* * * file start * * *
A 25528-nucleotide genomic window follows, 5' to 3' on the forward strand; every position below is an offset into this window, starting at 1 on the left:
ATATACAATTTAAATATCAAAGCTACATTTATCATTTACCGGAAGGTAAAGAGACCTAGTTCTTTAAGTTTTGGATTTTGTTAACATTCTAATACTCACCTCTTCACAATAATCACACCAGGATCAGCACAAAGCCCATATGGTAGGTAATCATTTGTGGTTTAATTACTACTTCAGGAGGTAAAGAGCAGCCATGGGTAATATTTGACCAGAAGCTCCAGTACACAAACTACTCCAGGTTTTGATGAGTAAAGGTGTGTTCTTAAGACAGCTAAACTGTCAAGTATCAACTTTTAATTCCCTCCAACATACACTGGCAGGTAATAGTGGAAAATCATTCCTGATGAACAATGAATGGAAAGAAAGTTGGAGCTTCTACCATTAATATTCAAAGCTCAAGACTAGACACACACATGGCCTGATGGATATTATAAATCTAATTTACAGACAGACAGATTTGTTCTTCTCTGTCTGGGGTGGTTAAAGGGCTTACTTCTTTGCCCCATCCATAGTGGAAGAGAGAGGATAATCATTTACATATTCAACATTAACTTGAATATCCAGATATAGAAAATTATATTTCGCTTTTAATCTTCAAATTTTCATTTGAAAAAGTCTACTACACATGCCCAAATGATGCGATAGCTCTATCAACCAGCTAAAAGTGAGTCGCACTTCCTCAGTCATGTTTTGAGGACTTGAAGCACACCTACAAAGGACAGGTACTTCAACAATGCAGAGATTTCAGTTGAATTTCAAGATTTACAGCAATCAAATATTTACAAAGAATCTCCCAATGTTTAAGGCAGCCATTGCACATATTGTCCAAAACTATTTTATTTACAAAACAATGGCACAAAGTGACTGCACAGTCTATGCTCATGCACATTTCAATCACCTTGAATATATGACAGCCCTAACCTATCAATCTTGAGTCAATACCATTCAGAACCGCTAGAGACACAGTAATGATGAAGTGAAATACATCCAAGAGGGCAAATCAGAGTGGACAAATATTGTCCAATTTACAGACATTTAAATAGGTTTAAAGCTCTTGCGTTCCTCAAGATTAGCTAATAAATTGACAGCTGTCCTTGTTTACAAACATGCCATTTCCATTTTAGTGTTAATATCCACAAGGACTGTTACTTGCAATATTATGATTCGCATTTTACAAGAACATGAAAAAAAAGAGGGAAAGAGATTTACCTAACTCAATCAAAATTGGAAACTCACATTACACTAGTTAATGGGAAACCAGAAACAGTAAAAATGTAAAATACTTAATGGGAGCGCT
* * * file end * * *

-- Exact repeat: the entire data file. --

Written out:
A 25528-nucleotide genomic window follows, 5' to 3' on the forward strand; every position below is an offset into this window, starting at 1 on the left:
ATATACAATTTAAATATCAAAGCTACATTTATCATTTACCGGAAGGTAAAGAGACCTAGTTCTTTAAGTTTTGGATTTTGTTAACATTCTAATACTCACCTCTTCACAATAATCACACCAGGATCAGCACAAAGCCCATATGGTAGGTAATCATTTGTGGTTTAATTACTACTTCAGGAGGTAAAGAGCAGCCATGGGTAATATTTGACCAGAAGCTCCAGTACACAAACTACTCCAGGTTTTGATGAGTAAAGGTGTGTTCTTAAGACAGCTAAACTGTCAAGTATCAACTTTTAATTCCCTCCAACATACACTGGCAGGTAATAGTGGAAAATCATTCCTGATGAACAATGAATGGAAAGAAAGTTGGAGCTTCTACCATTAATATTCAAAGCTCAAGACTAGACACACACATGGCCTGATGGATATTATAAATCTAATTTACAGACAGACAGATTTGTTCTTCTCTGTCTGGGGTGGTTAAAGGGCTTACTTCTTTGCCCCATCCATAGTGGAAGAGAGAGGATAATCATTTACATATTCAACATTAACTTGAATATCCAGATATAGAAAATTATATTTCGCTTTTAATCTTCAAATTTTCATTTGAAAAAGTCTACTACACATGCCCAAATGATGCGATAGCTCTATCAACCAGCTAAAAGTGAGTCGCACTTCCTCAGTCATGTTTTGAGGACTTGAAGCACACCTACAAAGGACAGGTACTTCAACAATGCAGAGATTTCAGTTGAATTTCAAGATTTACAGCAATCAAATATTTACAAAGAATCTCCCAATGTTTAAGGCAGCCATTGCACATATTGTCCAAAACTATTTTATTTACAAAACAATGGCACAAAGTGACTGCACAGTCTATGCTCATGCACATTTCAATCACCTTGAATATATGACAGCCCTAACCTATCAATCTTGAGTCAATACCATTCAGAACCGCTAGAGACACAGTAATGATGAAGTGAAATACATCCAAGAGGGCAAATCAGAGTGGACAAATATTGTCCAATTTACAGACATTTAAATAGGTTTAAAGCTCTTGCGTTCCTCAAGATTAGCTAATAAATTGACAGCTGTCCTTGTTTACAAACATGCCATTTCCATTTTAGTGTTAATATCCACAAGGACTGTTACTTGCAATATTATGATTCGCATTTTACAAGAACATGAAAAAAAAGAGGGAAAGAGATTTACCTAACTCAATCAAAATTGGAAACTCACATTACACTAGTTAATGGGAAACCAGAAACAGTAAAAATGTAAAATACTTAATGGGAGCGCT